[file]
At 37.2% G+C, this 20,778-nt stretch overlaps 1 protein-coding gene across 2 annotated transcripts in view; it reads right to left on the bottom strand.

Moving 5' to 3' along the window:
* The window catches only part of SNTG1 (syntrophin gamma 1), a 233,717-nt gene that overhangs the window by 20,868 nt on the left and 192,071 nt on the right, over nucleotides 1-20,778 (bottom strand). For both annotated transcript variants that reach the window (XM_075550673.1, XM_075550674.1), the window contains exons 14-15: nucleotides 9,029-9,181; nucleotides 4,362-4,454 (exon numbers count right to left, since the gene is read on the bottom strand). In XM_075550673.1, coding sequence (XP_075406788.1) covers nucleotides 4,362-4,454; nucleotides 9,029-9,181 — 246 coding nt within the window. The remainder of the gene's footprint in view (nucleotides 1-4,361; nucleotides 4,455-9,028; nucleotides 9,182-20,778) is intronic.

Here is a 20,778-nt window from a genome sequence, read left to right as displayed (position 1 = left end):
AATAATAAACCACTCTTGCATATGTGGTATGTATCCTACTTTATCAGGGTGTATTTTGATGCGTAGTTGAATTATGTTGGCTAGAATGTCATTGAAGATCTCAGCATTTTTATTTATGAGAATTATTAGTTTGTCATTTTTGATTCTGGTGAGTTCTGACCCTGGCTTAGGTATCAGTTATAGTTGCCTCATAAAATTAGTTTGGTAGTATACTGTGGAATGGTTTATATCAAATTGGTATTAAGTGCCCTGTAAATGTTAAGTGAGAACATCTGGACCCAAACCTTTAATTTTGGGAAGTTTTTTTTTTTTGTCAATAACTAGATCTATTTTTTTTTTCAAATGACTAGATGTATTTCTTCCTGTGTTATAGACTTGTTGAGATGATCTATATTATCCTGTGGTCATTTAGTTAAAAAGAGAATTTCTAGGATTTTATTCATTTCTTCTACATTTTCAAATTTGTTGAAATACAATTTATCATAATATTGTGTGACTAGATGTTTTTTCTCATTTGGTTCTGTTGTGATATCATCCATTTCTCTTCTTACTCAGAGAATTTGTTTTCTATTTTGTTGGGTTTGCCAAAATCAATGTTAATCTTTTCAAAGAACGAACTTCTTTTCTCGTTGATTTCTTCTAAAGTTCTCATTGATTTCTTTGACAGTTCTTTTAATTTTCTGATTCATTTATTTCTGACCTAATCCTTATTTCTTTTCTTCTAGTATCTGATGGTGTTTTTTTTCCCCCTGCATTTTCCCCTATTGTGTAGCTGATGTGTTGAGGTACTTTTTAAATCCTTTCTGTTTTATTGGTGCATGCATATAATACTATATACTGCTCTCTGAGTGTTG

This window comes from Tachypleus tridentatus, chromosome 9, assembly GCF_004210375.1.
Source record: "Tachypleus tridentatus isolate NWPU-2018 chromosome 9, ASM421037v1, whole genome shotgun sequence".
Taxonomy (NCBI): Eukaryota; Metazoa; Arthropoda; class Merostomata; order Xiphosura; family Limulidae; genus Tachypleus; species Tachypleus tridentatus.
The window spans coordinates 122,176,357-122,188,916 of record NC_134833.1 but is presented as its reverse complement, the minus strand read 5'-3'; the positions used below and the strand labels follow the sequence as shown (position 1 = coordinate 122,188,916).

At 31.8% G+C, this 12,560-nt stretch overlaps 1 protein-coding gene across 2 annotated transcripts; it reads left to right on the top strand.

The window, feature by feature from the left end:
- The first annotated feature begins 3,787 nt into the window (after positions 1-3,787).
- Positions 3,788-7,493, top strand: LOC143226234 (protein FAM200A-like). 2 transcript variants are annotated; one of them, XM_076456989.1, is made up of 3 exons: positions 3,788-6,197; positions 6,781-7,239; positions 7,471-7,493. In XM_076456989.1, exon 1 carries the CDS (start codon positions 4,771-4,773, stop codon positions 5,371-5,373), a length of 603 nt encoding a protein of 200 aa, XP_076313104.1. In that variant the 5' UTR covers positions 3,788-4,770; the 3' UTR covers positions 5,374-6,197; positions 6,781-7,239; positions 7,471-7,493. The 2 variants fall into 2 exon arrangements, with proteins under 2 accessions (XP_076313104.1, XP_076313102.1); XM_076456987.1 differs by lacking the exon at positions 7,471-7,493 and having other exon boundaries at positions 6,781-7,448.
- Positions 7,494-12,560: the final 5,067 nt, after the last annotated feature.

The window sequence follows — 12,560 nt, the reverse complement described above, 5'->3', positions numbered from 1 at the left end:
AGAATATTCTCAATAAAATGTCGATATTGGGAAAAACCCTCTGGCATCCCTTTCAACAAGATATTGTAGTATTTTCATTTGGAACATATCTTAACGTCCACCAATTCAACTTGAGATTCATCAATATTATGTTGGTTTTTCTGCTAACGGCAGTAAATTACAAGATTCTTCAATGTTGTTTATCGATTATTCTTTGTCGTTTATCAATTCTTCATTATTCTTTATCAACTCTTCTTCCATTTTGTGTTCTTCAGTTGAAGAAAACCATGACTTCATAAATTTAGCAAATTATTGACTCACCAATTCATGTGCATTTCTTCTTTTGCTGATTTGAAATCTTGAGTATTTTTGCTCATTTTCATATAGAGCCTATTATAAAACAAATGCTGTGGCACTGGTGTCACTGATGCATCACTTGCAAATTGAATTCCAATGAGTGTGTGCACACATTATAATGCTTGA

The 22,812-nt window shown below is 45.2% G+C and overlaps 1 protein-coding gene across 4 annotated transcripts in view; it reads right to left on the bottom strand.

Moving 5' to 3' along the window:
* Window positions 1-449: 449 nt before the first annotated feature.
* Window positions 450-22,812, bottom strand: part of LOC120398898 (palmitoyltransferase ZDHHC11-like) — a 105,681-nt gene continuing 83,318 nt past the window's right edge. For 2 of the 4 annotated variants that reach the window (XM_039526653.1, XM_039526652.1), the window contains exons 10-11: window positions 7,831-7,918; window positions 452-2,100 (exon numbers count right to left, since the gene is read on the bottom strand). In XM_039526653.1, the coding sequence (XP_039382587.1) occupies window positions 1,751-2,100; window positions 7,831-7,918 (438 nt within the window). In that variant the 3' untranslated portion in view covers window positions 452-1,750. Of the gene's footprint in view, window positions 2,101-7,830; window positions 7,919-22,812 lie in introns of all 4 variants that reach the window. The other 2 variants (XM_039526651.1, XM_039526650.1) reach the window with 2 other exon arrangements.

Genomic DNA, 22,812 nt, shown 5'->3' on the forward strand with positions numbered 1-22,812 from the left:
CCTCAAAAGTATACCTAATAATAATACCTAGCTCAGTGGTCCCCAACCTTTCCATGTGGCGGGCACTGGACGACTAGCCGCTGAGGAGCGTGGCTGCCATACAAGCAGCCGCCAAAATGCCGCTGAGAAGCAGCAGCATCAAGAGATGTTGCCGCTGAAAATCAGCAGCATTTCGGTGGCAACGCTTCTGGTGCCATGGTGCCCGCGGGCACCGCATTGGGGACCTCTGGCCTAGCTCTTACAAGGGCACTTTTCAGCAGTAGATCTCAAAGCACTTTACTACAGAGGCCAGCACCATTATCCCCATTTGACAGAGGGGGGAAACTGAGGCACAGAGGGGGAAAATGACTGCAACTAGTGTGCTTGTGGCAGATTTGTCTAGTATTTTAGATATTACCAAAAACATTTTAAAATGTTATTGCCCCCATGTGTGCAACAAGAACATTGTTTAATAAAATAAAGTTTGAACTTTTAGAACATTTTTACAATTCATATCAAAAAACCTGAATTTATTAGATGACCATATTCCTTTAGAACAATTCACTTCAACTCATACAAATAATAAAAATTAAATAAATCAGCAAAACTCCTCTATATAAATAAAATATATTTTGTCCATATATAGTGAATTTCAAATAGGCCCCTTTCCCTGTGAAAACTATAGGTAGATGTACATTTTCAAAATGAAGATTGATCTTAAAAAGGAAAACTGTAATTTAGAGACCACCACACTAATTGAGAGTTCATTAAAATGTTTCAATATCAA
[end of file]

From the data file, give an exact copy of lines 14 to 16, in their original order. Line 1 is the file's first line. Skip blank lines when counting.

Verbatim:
- Positions 7,494-12,560: the final 5,067 nt, after the last annotated feature.

The window sequence follows — 12,560 nt, the reverse complement described above, 5'->3', positions numbered from 1 at the left end:
AGAATATTCTCAATAAAATGTCGATATTGGGAAAAACCCTCTGGCATCCCTTTCAACAAGATATTGTAGTATTTTCATTTGGAACATATCTTAACGTCCACCAATTCAACTTGAGATTCATCAATATTATGTTGGTTTTTCTGCTAACGGCAGTAAATTACAAGATTCTTCAATGTTGTTTATCGATTATTCTTTGTCGTTTATCAATTCTTCATTATTCTTTATCAACTCTTCTTCCATTTTGTGTTCTTCAGTTGAAGAAAACCATGACTTCATAAATTTAGCAAATTATTGACTCACCAATTCATGTGCATTTCTTCTTTTGCTGATTTGAAATCTTGAGTATTTTTGCTCATTTTCATATAGAGCCTATTATAAAACAAATGCTGTGGCACTGGTGTCACTGATGCATCACTTGCAAATTGAATTCCAATGAGTGTGTGCACACATTATAATGCTTGA